Trump-appointed judge blocks Biden agencies from communicating with social media platforms

A federal judge’s preliminary injunction could impact government efforts to combat online disinformation

Alex Woodward
Tuesday 04 July 2023 16:46 EDT
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A federal judge has blocked key agencies within President Joe Biden’s administration from communicating with social media companies about certain online speech in an extraordinary ruling as part of an ongoing case that could have profound impacts on the First Amendment.

The preliminary injunction granted by Donald Trump-appointed US District Judge Terry A Doughty in Louisiana on 4 July prohibits the FBI and the US Department of Health and Human Services, among others, from speaking with platforms for “the purpose of urging, encouraging, pressuring, or inducing in any manner the removal, deletion, suppression, or reduction of content containing protected free speech.”

The ruling – which could obstruct the administration’s attempts to combat false and potentially dangerous claims about vaccines and elections – is a victory for Republican attorneys general in Louisiana and Missouri who have alleged that the federal government was overreaching in its attempts to combat Covid-19 disinformation and baseless election fraud narratives.

Judge Doughty, who has yet to issue a final ruling, stated in his injunction that the Republican plaintiffs “have produced evidence of a massive effort by Defendants, from the White House to federal agencies, to suppress speech based on its content.”

He did make some exceptions that would allow the government to warn platforms about national security threats, criminal activity or voter suppression.

In his 155-page ruling, the judge compared the administartion’s efforts to halt the spread of false claims surrounding Covid-19 during a crisis that has killed more than one million Americans to an “Orwellian ‘Ministry of Truth.’”

His ruling, released on a federal holiday, argued that “suppressed” viewpoints – including opposition to vaccines and wearing masks as well as bogus claims about the outcome of the 2020 election that Mr Trump lost – is “quiet telling” and a “targeted suppression of conservative ideas” that is a “perfect example” of discrimination of political speech.

“American citizens have the right to engage in free debate about the significant issues affecting the country … the evidence produced thus far depicts an almost dystopian scenario,” he wrote.

The legal challenge follows ongoing allegations from right-wing officials and Republican lawmakers that the federal government – specifically, Democratic officials – have conspired with “Big Tech” to silence conservative voices, a long-running conspiracy theory that proponents will argue is substantiated by the latest decision.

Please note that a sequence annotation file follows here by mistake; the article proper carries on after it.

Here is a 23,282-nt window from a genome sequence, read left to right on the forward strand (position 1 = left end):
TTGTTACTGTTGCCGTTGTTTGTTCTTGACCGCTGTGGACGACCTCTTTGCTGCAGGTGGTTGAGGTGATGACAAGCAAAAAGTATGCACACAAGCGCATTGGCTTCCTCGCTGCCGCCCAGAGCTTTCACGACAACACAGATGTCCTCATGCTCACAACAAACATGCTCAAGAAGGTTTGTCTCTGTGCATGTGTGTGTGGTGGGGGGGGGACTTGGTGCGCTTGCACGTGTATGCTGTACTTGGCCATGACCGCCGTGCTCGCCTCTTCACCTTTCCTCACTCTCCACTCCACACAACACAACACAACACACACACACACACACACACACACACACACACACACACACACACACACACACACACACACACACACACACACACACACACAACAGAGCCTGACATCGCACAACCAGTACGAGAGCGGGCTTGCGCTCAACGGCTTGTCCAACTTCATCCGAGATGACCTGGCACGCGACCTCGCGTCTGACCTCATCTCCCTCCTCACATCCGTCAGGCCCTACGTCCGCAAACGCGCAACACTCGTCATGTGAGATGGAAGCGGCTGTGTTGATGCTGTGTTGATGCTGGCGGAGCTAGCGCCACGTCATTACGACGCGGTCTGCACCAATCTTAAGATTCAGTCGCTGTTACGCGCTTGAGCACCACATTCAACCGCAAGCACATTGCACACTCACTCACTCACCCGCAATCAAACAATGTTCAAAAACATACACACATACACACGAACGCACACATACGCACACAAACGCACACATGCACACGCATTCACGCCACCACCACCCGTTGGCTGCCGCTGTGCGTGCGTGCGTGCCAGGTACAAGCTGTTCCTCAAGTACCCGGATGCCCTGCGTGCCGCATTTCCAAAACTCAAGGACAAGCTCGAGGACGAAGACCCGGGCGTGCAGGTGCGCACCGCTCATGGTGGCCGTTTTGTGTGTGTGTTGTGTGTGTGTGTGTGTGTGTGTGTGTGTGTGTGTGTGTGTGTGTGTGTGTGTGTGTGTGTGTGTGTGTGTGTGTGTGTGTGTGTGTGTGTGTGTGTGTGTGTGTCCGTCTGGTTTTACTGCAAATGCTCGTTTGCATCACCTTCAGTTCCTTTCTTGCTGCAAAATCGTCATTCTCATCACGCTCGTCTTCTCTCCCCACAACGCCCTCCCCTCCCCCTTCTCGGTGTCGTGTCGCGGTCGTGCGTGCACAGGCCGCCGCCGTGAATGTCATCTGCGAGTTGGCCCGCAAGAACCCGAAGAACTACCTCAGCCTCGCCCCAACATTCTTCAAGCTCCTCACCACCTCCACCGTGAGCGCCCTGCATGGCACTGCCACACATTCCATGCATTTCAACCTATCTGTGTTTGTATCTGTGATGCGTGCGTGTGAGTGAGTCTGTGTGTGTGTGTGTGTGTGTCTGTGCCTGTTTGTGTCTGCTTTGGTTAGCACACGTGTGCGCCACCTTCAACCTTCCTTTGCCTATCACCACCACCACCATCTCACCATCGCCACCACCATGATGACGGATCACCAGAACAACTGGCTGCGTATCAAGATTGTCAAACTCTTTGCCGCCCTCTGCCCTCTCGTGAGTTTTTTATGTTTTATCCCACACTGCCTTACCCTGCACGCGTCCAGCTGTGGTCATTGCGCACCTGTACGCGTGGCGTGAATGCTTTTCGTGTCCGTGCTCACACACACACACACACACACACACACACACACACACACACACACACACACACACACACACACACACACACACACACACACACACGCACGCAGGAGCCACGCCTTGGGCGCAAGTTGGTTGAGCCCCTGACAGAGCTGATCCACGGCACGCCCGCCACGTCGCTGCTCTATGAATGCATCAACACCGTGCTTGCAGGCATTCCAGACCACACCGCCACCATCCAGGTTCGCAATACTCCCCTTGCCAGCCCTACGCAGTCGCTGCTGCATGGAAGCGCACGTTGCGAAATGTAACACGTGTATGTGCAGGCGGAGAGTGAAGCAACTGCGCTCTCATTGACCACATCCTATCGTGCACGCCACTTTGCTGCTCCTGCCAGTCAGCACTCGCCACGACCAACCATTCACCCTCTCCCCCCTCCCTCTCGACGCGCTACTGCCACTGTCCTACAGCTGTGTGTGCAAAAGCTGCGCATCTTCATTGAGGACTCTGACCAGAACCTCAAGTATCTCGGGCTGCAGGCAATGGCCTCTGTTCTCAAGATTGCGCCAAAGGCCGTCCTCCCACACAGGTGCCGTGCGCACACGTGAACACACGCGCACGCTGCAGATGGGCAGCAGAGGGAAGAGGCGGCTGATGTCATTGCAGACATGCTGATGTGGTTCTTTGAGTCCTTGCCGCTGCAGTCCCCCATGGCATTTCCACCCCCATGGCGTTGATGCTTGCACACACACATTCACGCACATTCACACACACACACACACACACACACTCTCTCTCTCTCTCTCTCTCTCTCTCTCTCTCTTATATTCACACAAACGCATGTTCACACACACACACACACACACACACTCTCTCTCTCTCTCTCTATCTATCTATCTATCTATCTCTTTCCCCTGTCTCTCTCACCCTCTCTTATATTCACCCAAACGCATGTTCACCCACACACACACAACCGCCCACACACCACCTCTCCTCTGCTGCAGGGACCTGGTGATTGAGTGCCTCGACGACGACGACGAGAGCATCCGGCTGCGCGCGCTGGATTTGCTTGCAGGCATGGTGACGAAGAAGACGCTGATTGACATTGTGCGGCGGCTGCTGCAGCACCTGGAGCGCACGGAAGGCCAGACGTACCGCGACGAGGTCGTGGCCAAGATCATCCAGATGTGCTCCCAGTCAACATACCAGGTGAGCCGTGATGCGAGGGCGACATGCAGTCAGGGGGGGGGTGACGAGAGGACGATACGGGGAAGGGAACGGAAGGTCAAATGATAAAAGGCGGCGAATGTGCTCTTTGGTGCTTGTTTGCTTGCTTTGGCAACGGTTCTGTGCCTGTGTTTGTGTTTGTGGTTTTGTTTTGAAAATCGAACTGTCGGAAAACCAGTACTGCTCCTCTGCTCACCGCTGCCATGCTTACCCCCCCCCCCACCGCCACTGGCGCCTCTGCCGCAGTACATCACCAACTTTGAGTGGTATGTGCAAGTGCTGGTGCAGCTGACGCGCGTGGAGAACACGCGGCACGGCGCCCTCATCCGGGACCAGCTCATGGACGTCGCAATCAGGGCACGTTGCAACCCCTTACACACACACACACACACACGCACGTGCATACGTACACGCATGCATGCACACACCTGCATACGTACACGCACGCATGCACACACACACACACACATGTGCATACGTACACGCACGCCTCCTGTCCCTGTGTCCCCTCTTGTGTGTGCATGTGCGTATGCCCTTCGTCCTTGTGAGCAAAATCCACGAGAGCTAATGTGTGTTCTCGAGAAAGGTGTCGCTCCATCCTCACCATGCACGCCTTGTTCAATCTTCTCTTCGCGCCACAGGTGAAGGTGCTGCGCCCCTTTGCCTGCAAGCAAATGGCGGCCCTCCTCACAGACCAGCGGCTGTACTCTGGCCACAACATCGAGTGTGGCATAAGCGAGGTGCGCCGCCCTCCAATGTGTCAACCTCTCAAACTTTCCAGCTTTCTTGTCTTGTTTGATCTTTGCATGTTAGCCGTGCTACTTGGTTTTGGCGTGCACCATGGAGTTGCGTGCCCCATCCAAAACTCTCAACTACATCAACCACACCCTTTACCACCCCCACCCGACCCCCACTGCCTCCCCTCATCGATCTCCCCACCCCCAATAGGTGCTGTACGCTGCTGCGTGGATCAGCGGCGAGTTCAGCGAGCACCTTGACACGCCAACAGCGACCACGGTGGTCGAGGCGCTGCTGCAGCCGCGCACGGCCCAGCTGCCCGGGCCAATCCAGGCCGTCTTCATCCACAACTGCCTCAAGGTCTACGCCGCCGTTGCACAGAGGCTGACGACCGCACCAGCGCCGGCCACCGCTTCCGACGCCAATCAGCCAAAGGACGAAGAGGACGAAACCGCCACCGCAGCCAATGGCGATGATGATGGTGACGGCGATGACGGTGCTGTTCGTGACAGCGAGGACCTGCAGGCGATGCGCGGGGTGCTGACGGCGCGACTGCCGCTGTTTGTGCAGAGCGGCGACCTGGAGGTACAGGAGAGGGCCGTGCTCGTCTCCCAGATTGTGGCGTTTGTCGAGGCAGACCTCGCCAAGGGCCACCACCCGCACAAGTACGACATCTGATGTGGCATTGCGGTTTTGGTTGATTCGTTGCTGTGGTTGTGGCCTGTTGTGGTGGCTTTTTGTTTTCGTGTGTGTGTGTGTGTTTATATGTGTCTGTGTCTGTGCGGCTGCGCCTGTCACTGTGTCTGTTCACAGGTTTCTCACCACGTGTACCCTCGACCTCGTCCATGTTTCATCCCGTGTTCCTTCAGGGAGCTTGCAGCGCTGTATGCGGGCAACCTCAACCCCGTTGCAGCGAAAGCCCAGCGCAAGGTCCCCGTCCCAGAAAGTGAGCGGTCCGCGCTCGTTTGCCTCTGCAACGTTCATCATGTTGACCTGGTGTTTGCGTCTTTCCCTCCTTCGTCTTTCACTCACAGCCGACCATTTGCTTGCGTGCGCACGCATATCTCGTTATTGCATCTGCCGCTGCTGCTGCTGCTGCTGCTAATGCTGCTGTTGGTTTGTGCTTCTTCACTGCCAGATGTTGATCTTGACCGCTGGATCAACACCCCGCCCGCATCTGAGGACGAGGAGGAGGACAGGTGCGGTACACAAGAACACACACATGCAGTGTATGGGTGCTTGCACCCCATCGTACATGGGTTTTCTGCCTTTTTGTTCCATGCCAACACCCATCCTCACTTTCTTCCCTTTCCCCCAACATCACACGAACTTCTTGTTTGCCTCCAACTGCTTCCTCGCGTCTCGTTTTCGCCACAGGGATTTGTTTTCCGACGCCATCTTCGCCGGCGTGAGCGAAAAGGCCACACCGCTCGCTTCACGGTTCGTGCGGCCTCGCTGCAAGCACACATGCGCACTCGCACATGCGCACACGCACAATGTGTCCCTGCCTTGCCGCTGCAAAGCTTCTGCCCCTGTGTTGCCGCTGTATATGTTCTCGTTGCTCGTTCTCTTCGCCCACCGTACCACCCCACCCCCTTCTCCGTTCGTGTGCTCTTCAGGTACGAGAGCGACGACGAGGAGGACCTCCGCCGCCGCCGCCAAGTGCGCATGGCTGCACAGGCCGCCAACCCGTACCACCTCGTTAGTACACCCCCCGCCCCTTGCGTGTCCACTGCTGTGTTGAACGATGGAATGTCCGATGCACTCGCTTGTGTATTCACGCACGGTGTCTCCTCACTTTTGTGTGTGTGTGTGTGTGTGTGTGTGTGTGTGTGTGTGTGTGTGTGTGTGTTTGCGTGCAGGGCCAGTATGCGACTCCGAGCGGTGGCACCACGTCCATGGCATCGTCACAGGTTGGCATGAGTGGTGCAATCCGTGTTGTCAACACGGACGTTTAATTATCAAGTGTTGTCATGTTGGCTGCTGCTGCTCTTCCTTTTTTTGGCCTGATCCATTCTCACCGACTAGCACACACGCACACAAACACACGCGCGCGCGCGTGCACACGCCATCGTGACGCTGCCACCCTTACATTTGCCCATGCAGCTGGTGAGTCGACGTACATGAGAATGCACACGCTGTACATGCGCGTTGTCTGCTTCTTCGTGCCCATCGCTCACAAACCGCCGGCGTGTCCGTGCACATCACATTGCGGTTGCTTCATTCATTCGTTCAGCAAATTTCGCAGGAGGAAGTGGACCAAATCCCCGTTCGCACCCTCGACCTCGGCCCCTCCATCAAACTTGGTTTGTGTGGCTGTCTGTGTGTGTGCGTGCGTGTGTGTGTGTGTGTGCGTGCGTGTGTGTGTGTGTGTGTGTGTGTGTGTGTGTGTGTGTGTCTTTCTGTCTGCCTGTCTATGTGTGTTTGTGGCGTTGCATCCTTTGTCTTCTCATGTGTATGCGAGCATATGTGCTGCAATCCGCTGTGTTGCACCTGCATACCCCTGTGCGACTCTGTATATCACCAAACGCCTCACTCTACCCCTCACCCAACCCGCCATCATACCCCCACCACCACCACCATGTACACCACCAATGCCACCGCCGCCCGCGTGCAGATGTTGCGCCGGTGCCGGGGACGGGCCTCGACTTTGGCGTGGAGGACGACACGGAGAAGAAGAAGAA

GOP attorneys general in the case have accused government agencies of a “systemic and systematic campaign” to control speech on social media platforms that accelerated during the Trump administration and experienced a “quantum leap” under President Biden.

Attorneys for the Biden administration have disputed such claims and warned that an injunction could undermine national security efforts, pointing to the programs developed among government agencies to combat disinformation in the aftermath of the 2016 election.

The US Department of Justice has defended its interactions with social media companies as the government’s attempt to encourage them to police their platforms to prevent the spread of harfmul false infofmation, and that the nature of those interactions also constitutes First Amendment-protected speech.

Government officials have categorically denied engaging in threatening actions or attempts to force platforms to kick people off of them.

A statement from a White House official to The Independent said that the US Department of Justice is reviewing the court’s injunction and will evaluate its options in this case.

“This Administration has promoted responsible actions to protect public health, safety, and security when confronted by challenges like a deadly pandemic and foreign attacks on our elections,” the statement added. “Our consistent view remains that social media platforms have a critical responsibility to take account of the effects their platforms are having on the American people, but make independent choices about the information they present.”

Missouri’s Attorney General Eric Schmitt, who originally filed the lawsuit with Louisiana’s Attorney General Jeff Landry, called the ruling a “big win for the First Amendment on this Independence Day.”

Though the case originated with those Republican officials, several additional plaintiffs added their name to the case, arguing that they also were unfairly targeted after spreading disinformation online.

Other figures who have entered the fray include vaccine conspiracy theorist and presidential hopeful Robert F Kennedy Jr and Jim Hoft, the founder of the far-right conspiracy theory-fuelled website The Gateway Pundit and a defendant in a defamation lawsuit filed by election workers who faced death threats over false reporting about them in the 2020 presidential election.

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